The ReSET – The Racial Wealth Divide in Baltimore
The Center for Enterprise Development, with support from JP Morgan Chase, published a study on the racial wealth divide in Baltimore. Baltimore is hardly alone in struggling with the challenges of wealth inequality which, according to this report, has been expanding in urban centers such as Baltimore. “This growing inequality has manifested through gentrification and concentrated poverty in communities of color.” It’s not hard to envision that separation in Baltimore: barely four miles lie between Penn-North, the epicenter of the unrest after Freddie Gray’s death two years ago, and the Inner Harbor. Two worlds separated by a ten minute drive.
Mind the Gap. The CFED report provides plenty of detail, but the take away couldn’t be clearer. For Baltimore, a majority minority city, Black residents fare worse than African Americans nationally; White residents fare better than the national averages (and the national average itself isn’t acceptable). The CFED report highlights in particular the disparities in education and employment. The difference between Whites and Blacks with college degrees is over three times; the unemployment rate differential is also three times.
The Legacy of One Baltimore. As a region, we’re not without a desire to make a difference. After the unrest two years ago, many opened their wallets and sent millions in support of then Mayor Rawlings-Blake’s initiative to fund change in our most distressed communities. As explored in yesterday’s Baltimore Sun article, One Baltimore has since folded and there is a shared sense of a missed opportunity to effect real change. So how do we align the desire to make a difference with an approach that actually does so?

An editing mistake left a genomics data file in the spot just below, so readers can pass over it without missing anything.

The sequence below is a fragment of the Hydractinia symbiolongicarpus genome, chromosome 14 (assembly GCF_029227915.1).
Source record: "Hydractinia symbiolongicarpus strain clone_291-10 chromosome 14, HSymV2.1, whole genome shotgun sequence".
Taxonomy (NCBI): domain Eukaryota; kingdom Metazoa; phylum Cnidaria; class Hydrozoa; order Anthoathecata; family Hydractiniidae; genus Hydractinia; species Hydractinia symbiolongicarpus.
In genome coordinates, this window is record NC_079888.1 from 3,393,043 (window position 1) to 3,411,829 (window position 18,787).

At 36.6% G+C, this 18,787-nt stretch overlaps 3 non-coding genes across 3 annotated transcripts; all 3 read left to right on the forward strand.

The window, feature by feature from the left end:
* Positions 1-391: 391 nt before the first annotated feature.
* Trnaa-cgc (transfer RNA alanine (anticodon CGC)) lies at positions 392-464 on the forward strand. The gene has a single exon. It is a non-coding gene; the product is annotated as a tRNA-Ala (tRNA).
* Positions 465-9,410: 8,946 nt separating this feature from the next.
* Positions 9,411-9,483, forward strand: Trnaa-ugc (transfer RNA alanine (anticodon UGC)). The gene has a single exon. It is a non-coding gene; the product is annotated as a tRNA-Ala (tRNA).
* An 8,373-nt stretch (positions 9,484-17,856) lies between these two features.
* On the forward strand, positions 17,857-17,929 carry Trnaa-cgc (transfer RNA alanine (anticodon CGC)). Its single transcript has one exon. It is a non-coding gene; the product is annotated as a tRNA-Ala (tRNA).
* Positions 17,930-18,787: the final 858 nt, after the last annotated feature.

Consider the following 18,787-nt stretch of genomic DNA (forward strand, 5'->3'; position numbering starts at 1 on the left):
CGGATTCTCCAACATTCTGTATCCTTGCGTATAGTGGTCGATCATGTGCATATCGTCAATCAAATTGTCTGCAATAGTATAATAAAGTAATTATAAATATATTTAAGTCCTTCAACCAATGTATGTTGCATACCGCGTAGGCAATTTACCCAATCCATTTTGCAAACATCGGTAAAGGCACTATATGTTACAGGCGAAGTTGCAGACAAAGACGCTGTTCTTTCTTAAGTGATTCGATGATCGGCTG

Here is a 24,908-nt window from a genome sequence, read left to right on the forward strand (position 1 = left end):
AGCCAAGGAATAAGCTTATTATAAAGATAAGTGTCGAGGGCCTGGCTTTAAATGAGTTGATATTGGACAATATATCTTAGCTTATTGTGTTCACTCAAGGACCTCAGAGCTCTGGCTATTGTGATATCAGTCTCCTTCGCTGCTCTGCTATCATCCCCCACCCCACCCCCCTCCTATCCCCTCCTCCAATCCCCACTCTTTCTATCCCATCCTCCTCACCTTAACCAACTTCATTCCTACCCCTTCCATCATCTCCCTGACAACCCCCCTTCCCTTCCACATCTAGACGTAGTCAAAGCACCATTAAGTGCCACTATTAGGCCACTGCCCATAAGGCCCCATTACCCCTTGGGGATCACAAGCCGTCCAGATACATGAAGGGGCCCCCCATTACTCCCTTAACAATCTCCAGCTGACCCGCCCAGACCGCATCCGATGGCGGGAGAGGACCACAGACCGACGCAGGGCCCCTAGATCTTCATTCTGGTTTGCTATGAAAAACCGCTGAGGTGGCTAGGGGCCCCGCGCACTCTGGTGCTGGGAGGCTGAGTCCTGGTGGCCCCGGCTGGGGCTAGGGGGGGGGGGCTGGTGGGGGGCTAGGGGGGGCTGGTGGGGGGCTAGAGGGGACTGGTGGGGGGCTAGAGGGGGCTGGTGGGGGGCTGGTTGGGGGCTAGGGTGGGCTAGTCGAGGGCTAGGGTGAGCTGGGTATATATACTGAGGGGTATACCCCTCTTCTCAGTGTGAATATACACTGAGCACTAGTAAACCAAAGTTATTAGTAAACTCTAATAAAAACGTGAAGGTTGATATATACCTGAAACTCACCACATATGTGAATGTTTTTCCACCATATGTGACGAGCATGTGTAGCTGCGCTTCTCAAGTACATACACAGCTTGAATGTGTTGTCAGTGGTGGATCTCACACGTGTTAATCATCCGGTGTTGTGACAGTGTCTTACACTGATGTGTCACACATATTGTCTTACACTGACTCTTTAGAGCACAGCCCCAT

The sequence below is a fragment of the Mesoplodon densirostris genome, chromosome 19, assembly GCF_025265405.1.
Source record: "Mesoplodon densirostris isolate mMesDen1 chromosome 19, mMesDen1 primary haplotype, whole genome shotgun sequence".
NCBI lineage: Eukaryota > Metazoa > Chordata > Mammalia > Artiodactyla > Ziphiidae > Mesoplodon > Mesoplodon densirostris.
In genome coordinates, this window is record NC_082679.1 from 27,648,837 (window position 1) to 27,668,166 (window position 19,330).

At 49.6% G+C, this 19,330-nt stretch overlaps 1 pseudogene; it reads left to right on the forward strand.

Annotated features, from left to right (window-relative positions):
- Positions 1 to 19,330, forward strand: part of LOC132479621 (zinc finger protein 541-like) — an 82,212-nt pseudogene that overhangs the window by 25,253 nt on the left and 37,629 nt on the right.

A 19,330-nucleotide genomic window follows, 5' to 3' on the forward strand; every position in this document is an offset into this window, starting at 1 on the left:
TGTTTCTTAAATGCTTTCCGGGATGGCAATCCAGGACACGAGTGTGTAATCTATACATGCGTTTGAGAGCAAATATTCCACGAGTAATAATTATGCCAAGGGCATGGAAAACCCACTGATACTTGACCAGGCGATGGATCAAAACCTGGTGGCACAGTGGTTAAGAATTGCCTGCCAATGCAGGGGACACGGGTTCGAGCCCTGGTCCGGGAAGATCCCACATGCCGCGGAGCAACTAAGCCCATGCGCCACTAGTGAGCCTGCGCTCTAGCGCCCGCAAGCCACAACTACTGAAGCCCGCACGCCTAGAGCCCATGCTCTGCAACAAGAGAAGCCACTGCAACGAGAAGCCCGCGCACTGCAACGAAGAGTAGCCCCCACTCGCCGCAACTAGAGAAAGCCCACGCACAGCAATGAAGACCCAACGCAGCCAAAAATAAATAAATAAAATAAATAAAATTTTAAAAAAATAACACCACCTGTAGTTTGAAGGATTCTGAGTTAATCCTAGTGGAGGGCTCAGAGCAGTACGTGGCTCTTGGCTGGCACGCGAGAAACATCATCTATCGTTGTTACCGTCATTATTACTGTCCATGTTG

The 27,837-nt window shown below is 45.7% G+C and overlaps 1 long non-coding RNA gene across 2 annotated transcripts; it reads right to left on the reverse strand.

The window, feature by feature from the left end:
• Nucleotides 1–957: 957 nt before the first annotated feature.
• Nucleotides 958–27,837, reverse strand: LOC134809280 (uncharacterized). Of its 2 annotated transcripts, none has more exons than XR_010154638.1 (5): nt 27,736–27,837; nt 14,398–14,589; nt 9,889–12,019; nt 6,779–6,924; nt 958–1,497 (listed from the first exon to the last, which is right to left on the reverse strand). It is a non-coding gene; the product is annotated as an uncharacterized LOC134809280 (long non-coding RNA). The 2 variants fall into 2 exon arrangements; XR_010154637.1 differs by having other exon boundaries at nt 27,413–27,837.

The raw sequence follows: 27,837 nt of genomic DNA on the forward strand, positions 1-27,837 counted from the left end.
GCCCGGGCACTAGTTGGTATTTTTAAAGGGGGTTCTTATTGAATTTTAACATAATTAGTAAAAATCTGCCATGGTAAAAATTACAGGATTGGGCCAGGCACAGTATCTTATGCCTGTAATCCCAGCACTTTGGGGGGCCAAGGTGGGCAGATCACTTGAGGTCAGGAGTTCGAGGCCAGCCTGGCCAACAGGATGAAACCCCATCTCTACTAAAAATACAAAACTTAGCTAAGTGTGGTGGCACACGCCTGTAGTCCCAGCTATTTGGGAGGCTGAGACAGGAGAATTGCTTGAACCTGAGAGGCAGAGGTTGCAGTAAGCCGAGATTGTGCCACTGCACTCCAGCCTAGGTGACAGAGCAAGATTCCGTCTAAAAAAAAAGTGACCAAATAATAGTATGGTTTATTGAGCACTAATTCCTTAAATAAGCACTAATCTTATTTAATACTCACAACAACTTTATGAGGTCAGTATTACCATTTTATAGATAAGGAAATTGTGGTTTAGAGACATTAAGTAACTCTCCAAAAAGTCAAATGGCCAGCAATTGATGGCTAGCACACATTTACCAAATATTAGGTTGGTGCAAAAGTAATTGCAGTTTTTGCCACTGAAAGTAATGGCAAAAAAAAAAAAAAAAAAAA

Building High Impact Nonprofits. CFED is not without its own perspective on this question – how to effect lasting change in our most distressed communities. For CFED, it involves focusing on “build[ing] the capacity of organizations of color working in economically marginalized communities to support wealth-building efforts.” Word choice can be revealing: “strengthening the capacity of nonprofits of color” – grants are important but helping an organization with mentoring, talent, expertise, insight, networks, support – turn those grant dollars into a sustainable, strategic investment. Word choice can be revealing; CFED’s goal for such efforts with nonprofits is to address “racial economic inequality at the local level.” For CFED, to raise an increasing number of families out of poverty requires ensuring the effectiveness of the nonprofits that serve these communities.
CFED speaks of their project as “building high impact nonprofits of color.” Perhaps this approach requires rethinking how the well-intentioned among us, be they individuals, businesses or foundations, donate and work with nonprofits. In the technology world, there is an adage that one would rather fund a winning team with a decent idea than an unproven one with a great idea. Ideas matter, but as CFED suggests in their initiative, people who execute matter more.